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The association between imitation recognition and socio-communicative competencies in chimpanzees (Pan troglodytes).

Authors
  • Pope, Sarah M
  • Russell, Jamie L
  • Hopkins, William D
Type
Published Article
Journal
Frontiers in Psychology
Publisher
Frontiers Media SA
Publication Date
Jan 01, 2015
Volume
6
Pages
188–188
Identifiers
DOI: 10.3389/fpsyg.2015.00188
PMID: 25767454
Source
Medline
Keywords
License
Unknown

Abstract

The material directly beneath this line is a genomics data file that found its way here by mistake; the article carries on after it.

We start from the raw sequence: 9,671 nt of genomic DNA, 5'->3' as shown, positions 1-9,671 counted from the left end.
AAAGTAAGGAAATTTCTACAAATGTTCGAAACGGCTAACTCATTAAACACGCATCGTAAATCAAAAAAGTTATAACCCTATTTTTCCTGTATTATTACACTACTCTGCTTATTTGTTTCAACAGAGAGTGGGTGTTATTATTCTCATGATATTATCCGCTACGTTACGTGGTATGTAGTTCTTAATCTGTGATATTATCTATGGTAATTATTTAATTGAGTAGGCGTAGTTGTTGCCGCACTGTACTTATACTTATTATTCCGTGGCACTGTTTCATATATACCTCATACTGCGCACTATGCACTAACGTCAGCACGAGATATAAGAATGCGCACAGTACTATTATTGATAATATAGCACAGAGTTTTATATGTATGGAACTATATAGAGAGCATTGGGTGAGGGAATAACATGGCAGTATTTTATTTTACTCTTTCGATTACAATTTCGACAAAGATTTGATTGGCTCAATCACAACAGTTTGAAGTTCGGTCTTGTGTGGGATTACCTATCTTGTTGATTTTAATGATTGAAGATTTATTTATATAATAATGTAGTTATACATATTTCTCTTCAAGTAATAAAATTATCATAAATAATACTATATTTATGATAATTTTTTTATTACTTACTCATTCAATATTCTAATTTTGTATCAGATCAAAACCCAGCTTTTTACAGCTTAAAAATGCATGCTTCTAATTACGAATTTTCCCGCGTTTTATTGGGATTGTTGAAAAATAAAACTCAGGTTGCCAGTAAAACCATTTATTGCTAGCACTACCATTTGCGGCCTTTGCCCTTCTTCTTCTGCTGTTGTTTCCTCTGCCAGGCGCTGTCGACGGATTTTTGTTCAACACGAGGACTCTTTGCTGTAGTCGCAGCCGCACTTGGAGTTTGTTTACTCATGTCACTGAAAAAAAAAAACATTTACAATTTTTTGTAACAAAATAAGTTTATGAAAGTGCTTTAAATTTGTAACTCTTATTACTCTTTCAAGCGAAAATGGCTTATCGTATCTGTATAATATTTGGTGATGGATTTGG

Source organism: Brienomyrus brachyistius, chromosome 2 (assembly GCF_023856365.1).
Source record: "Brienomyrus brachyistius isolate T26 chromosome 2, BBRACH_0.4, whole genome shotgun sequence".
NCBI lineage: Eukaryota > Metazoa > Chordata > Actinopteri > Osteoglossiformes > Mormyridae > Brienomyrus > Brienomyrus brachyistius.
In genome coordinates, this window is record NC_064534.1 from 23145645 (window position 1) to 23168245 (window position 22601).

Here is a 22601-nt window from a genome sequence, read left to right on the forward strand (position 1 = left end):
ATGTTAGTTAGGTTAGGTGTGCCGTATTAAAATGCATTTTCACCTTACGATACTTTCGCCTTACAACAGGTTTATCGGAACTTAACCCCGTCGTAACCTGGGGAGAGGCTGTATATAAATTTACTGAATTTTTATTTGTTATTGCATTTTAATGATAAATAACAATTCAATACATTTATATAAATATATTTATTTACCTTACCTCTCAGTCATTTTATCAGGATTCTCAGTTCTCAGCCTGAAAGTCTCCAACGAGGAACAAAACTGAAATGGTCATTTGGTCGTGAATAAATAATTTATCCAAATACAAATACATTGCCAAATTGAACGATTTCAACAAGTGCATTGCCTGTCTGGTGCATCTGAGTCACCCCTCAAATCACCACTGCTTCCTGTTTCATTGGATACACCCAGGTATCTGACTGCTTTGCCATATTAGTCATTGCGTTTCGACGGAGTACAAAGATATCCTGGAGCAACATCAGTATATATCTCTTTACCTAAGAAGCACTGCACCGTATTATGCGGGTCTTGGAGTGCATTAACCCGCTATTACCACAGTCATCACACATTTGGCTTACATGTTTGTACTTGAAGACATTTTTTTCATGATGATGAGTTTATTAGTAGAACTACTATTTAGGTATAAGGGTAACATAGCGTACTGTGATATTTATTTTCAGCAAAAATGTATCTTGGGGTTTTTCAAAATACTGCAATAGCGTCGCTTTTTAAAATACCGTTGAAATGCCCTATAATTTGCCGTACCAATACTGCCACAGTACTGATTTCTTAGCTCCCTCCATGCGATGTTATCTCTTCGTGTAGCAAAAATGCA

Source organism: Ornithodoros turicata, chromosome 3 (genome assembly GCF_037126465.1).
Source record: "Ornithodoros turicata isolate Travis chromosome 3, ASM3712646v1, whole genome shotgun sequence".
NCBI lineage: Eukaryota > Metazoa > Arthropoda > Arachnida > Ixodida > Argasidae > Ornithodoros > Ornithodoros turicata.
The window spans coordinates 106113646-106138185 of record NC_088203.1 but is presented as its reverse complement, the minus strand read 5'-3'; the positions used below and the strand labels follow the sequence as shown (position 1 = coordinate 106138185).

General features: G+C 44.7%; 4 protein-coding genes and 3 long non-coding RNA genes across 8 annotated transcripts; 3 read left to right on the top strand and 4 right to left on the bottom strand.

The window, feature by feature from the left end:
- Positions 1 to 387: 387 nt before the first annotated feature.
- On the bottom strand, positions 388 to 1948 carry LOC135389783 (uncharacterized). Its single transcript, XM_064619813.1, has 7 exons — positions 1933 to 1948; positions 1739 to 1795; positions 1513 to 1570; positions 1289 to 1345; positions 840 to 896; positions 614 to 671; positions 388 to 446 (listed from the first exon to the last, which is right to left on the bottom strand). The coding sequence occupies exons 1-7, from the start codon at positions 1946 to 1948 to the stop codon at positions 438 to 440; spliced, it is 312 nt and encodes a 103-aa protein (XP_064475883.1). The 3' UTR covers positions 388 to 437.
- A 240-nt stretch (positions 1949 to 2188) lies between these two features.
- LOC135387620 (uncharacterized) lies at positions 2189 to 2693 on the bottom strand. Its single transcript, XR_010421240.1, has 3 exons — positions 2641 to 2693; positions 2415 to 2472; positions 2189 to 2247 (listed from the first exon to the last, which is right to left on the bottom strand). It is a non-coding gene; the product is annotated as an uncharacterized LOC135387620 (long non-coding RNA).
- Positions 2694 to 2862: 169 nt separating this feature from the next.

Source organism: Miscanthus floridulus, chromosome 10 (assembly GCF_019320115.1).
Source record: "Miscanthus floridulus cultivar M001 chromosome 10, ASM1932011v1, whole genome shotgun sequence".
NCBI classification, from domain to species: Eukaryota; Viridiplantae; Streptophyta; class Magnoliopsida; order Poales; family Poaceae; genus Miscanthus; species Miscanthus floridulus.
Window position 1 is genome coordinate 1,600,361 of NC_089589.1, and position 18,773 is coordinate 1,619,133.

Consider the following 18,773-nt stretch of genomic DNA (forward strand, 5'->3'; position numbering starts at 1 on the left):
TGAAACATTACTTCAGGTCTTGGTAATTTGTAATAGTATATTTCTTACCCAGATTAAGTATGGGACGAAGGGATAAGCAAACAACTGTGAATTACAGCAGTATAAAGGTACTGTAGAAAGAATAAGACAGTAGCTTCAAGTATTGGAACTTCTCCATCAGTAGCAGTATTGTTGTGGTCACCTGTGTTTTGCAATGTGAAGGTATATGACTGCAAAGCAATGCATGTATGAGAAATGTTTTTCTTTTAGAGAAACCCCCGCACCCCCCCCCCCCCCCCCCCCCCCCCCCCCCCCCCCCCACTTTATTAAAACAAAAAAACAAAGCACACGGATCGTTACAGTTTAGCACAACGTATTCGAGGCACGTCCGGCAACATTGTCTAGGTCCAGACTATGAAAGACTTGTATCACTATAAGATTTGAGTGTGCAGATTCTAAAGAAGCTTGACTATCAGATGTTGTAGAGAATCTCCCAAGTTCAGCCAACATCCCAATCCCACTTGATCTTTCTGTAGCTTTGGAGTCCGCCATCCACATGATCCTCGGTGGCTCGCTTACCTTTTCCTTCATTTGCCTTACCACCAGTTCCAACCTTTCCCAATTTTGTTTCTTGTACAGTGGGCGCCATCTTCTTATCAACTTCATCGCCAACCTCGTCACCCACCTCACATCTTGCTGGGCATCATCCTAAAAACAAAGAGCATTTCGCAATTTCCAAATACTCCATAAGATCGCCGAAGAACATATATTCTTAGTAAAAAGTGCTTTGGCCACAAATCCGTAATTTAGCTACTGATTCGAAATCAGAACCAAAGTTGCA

Imitation recognition provides a viable platform from which advanced social cognitive skills may develop. Despite evidence that non-human primates are capable of imitation recognition, how this ability is related to social cognitive skills is unknown. In this study, we compared imitation recognition performance, as indicated by the production of testing behaviors, with performance on a series of tasks that assess social and physical cognition in 49 chimpanzees. In the initial analyses, we found that males were more responsive than females to being imitated and engaged in significantly greater behavior repetitions and testing sequences. We also found that subjects who consistently recognized being imitated performed better on social but not physical cognitive tasks, as measured by the Primate Cognitive Test Battery. These findings suggest that the neural constructs underlying imitation recognition are likely associated with or among those underlying more general socio-communicative abilities in chimpanzees. Implications regarding how imitation recognition may facilitate other social cognitive processes, such as mirror self-recognition, are discussed.

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